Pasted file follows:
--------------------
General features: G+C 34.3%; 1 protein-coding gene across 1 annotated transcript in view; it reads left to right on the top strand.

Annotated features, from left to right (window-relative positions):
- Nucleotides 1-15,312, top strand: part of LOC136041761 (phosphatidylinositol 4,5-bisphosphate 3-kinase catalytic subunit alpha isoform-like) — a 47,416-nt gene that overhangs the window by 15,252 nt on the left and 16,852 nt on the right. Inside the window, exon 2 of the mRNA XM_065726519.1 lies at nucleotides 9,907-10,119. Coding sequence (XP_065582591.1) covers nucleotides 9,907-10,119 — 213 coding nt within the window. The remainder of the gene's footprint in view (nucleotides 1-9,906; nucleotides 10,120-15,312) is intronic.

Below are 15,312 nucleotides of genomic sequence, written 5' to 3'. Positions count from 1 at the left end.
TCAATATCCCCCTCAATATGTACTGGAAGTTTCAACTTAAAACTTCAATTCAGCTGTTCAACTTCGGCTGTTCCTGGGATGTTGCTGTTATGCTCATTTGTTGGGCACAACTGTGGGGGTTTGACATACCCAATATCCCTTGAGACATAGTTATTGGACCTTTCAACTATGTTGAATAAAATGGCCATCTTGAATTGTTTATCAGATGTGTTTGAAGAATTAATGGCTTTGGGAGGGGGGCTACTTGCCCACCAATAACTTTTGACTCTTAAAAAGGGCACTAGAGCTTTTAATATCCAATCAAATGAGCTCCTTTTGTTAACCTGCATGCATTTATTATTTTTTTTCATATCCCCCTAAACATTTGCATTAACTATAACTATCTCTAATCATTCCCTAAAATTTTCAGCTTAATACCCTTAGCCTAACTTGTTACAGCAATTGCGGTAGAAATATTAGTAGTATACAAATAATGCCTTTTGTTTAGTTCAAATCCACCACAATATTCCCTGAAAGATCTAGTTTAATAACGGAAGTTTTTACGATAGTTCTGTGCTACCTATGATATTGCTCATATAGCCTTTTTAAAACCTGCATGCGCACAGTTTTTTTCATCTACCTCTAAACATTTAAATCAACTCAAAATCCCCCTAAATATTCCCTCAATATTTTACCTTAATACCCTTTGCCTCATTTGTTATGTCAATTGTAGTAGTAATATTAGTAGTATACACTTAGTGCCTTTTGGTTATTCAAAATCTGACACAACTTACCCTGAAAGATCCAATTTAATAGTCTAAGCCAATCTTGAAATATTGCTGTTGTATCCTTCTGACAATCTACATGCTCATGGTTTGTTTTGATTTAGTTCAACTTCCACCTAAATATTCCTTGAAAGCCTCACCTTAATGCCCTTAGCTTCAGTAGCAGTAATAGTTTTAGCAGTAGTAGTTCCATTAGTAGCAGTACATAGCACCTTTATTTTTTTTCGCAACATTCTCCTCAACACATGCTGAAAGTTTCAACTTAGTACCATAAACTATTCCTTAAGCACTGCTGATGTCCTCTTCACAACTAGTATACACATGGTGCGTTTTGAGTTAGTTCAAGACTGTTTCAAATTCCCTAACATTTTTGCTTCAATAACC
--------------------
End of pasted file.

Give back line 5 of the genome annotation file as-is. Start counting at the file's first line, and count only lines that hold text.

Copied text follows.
TCAATATCCCCCTCAATATGTACTGGAAGTTTCAACTTAAAACTTCAATTCAGCTGTTCAACTTCGGCTGTTCCTGGGATGTTGCTGTTATGCTCATTTGTTGGGCACAACTGTGGGGGTTTGACATACCCAATATCCCTTGAGACATAGTTATTGGACCTTTCAACTATGTTGAATAAAATGGCCATCTTGAATTGTTTATCAGATGTGTTTGAAGAATTAATGGCTTTGGGAGGGGGGCTACTTGCCCACCAATAACTTTTGACTCTTAAAAAGGGCACTAGAGCTTTTAATATCCAATCAAATGAGCTCCTTTTGTTAACCTGCATGCATTTATTATTTTTTTTCATATCCCCCTAAACATTTGCATTAACTATAACTATCTCTAATCATTCCCTAAAATTTTCAGCTTAATACCCTTAGCCTAACTTGTTACAGCAATTGCGGTAGAAATATTAGTAGTATACAAATAATGCCTTTTGTTTAGTTCAAATCCACCACAATATTCCCTGAAAGATCTAGTTTAATAACGGAAGTTTTTACGATAGTTCTGTGCTACCTATGATATTGCTCATATAGCCTTTTTAAAACCTGCATGCGCACAGTTTTTTTCATCTACCTCTAAACATTTAAATCAACTCAAAATCCCCCTAAATATTCCCTCAATATTTTACCTTAATACCCTTTGCCTCATTTGTTATGTCAATTGTAGTAGTAATATTAGTAGTATACACTTAGTGCCTTTTGGTTATTCAAAATCTGACACAACTTACCCTGAAAGATCCAATTTAATAGTCTAAGCCAATCTTGAAATATTGCTGTTGTATCCTTCTGACAATCTACATGCTCATGGTTTGTTTTGATTTAGTTCAACTTCCACCTAAATATTCCTTGAAAGCCTCACCTTAATGCCCTTAGCTTCAGTAGCAGTAATAGTTTTAGCAGTAGTAGTTCCATTAGTAGCAGTACATAGCACCTTTATTTTTTTTCGCAACATTCTCCTCAACACATGCTGAAAGTTTCAACTTAGTACCATAAACTATTCCTTAAGCACTGCTGATGTCCTCTTCACAACTAGTATACACATGGTGCGTTTTGAGTTAGTTCAAGACTGTTTCAAATTCCCTAACATTTTTGCTTCAATAACC